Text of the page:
I had a few miscellaneous notes on Google I/O that I wanted to share, including a few anthropological observations best made with pictures.
- I thought it was really interesting that there were more registration lines for Academia than there were for general admission. Google knows the same truth as Apple, that students are the future. They are making it really easy for students to get on board with their developer platforms. (I believe that there was a much lower student rate for Google I/O admission.) Good on them. (Note to self: we need a really good student rate for O’Reilly conferences too.)
- Google was having a bit of fun with their Streetview technology, with a bike riding around the conference creating a Streetview style experience of the event. Don’t know if the view is up yet. If so, someone please post a link!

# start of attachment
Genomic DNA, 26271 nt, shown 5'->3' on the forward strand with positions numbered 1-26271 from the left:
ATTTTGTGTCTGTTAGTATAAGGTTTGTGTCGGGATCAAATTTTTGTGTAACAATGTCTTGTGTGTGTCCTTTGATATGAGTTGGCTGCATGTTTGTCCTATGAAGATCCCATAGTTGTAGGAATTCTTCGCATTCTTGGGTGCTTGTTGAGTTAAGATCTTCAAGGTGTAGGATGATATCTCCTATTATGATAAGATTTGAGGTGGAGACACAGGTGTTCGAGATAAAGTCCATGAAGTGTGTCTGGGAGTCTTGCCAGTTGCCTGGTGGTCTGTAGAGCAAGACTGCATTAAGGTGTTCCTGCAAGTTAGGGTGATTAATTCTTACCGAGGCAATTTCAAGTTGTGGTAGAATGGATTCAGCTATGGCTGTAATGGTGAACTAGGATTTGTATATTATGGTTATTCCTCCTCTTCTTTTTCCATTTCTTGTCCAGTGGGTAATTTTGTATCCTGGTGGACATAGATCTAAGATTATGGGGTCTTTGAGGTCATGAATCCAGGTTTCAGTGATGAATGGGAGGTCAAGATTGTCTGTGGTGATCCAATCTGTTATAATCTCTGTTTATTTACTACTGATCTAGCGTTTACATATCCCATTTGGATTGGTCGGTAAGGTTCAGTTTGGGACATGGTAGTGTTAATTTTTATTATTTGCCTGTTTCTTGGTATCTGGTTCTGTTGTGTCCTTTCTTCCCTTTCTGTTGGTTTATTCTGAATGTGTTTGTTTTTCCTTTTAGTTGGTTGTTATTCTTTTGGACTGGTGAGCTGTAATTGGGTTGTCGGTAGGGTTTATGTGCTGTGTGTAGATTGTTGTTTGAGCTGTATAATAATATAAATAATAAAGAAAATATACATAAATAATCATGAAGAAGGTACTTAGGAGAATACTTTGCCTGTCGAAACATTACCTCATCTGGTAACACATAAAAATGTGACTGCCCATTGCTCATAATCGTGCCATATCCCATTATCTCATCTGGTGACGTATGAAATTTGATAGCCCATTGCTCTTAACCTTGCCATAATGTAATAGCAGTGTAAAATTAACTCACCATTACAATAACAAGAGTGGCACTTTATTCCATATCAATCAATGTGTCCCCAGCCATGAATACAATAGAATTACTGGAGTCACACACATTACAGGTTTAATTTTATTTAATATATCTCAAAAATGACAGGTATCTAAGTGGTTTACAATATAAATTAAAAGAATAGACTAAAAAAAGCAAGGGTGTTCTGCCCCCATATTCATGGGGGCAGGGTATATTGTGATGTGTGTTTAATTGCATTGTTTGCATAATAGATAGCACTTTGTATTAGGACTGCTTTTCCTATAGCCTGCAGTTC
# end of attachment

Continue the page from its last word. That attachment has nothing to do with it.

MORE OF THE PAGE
- I loved seeing the bike parking area, manned by a volunteer from the San Francisco Bicycle Coalition, who said that they were glad of the chance that Google was giving them to get additional visibility. (Again, note to self: we need to work with sfbike.org to do this for the Web 2.0 Expo, or just handle the bike parking ourselves. It would be great to do the same for Expo NY.)
Taken together, these images show a company whose unique culture shows through in small ways. This isn’t marketing that you can fake; these small touches are a reflection of who Google is as a company.
As John Cowper Powys said, in one of my favorite books, The Meaning of Culture (1929):
Culture is what is left over after you have forgotten all you have definitely set out to learn…One always feels that a merely educated man holds his philosophical views as if they were so many pennies in his pocket. They are separate from his life. Whereas with a cultured man there is no gap or lacuna between his opinions and his life. Both are dominated by the same organic, inevitable fatality. They are what he is.
Great companies always have this sense of authenticity, while “me too” companies have a culture made up of the latest management fashions.
I like to think that O’Reilly has an authentic culture. Our idiosyncracies are our strength, leading us in unexpected directions that is somehow true to something we might not recognize if we were following a map laid down by someone else.